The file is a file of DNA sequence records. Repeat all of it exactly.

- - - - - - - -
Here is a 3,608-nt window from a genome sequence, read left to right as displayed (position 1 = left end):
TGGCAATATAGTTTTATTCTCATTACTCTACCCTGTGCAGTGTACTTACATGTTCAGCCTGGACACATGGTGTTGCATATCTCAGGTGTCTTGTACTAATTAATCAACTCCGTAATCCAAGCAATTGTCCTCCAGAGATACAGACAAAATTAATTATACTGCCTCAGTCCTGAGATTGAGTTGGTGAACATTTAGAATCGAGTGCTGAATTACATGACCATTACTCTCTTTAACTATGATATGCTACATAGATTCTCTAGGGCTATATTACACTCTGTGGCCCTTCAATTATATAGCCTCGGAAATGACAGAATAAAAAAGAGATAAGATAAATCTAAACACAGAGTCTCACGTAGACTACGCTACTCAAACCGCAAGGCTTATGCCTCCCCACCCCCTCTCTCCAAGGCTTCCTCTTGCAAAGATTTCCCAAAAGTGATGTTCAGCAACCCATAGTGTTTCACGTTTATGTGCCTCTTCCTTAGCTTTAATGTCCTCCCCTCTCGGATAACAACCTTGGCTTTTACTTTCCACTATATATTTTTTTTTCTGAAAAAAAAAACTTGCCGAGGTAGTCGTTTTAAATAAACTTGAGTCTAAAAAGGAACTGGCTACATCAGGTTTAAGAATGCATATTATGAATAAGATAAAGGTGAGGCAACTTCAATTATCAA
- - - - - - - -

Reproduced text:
Here is a 3,608-nt window from a genome sequence, read left to right as displayed (position 1 = left end):
TGGCAATATAGTTTTATTCTCATTACTCTACCCTGTGCAGTGTACTTACATGTTCAGCCTGGACACATGGTGTTGCATATCTCAGGTGTCTTGTACTAATTAATCAACTCCGTAATCCAAGCAATTGTCCTCCAGAGATACAGACAAAATTAATTATACTGCCTCAGTCCTGAGATTGAGTTGGTGAACATTTAGAATCGAGTGCTGAATTACATGACCATTACTCTCTTTAACTATGATATGCTACATAGATTCTCTAGGGCTATATTACACTCTGTGGCCCTTCAATTATATAGCCTCGGAAATGACAGAATAAAAAAGAGATAAGATAAATCTAAACACAGAGTCTCACGTAGACTACGCTACTCAAACCGCAAGGCTTATGCCTCCCCACCCCCTCTCTCCAAGGCTTCCTCTTGCAAAGATTTCCCAAAAGTGATGTTCAGCAACCCATAGTGTTTCACGTTTATGTGCCTCTTCCTTAGCTTTAATGTCCTCCCCTCTCGGATAACAACCTTGGCTTTTACTTTCCACTATATATTTTTTTTTCTGAAAAAAAAAACTTGCCGAGGTAGTCGTTTTAAATAAACTTGAGTCTAAAAAGGAACTGGCTACATCAGGTTTAAGAATGCATATTATGAATAAGATAAAGGTGAGGCAACTTCAATTATCAA